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Life After Death Widows And The English Novel, Defoe To Austen
978-1-61149-277-4 • Hardback
November 2005 • $70.00 • (£44.95)
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Pages: 218
Size: 6 1/2 x 9 3/4
By Karen Bloom Gevirtz
 
Literary Criticism | Reference
University Press Copublishing Division | University of Delaware
Life after Death shows how representations of the widow in the eighteenth-century novel express attitudes toward emerging capitalism and women's participation in it. Authors responded to the century's instability by using widows, who had the right to act economically and self-interestedly, to teach women that virtue meant foregoing the opportunities that the changing economy offered. Novelists thus helped to create expectations for women that linger today, and established the novel as a cultural arbiter.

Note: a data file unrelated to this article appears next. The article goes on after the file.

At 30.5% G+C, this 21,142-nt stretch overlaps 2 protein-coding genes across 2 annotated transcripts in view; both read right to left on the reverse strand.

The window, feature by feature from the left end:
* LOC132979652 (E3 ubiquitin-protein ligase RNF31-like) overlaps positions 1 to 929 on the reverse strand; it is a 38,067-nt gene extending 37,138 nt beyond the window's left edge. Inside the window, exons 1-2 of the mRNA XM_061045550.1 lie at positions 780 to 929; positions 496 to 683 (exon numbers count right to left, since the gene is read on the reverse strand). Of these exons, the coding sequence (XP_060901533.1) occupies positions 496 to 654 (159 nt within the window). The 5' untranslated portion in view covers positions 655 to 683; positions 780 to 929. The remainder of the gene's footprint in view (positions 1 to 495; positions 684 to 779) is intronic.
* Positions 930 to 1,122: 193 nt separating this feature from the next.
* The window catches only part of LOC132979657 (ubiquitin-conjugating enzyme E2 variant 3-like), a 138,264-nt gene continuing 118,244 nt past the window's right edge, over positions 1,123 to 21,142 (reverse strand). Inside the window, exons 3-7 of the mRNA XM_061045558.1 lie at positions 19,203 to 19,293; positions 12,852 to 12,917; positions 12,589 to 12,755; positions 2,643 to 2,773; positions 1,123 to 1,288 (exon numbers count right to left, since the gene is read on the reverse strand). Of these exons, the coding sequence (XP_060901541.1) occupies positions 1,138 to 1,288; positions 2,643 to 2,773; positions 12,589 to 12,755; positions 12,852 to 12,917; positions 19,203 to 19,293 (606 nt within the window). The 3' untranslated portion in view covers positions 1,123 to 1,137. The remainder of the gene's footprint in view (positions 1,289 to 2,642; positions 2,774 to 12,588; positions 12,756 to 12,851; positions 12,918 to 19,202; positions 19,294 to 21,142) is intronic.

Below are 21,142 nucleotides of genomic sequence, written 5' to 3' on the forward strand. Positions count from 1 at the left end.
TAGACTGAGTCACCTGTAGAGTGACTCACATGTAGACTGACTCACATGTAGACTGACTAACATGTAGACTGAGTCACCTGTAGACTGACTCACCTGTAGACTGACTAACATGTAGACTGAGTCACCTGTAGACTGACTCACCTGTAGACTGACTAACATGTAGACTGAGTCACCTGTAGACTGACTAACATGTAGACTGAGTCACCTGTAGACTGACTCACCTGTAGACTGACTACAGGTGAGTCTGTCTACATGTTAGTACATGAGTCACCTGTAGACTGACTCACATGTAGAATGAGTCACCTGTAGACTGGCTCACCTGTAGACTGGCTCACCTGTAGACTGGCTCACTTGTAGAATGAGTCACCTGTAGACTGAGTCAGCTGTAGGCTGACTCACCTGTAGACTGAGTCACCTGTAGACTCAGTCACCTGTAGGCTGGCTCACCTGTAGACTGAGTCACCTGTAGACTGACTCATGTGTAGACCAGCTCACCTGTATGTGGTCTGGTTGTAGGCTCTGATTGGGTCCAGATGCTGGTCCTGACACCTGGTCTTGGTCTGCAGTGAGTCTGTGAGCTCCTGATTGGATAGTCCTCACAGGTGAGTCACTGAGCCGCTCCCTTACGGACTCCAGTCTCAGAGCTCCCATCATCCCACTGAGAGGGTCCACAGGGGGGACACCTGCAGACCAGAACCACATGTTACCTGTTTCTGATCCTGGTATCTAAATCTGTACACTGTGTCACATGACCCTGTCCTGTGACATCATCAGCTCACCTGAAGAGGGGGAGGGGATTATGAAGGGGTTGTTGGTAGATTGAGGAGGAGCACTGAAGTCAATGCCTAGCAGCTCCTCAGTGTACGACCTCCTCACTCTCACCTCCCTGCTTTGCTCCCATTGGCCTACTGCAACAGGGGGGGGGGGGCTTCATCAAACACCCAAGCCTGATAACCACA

Karen Bloom Gevirtz is assistant professor of English at Seton Hall University
 
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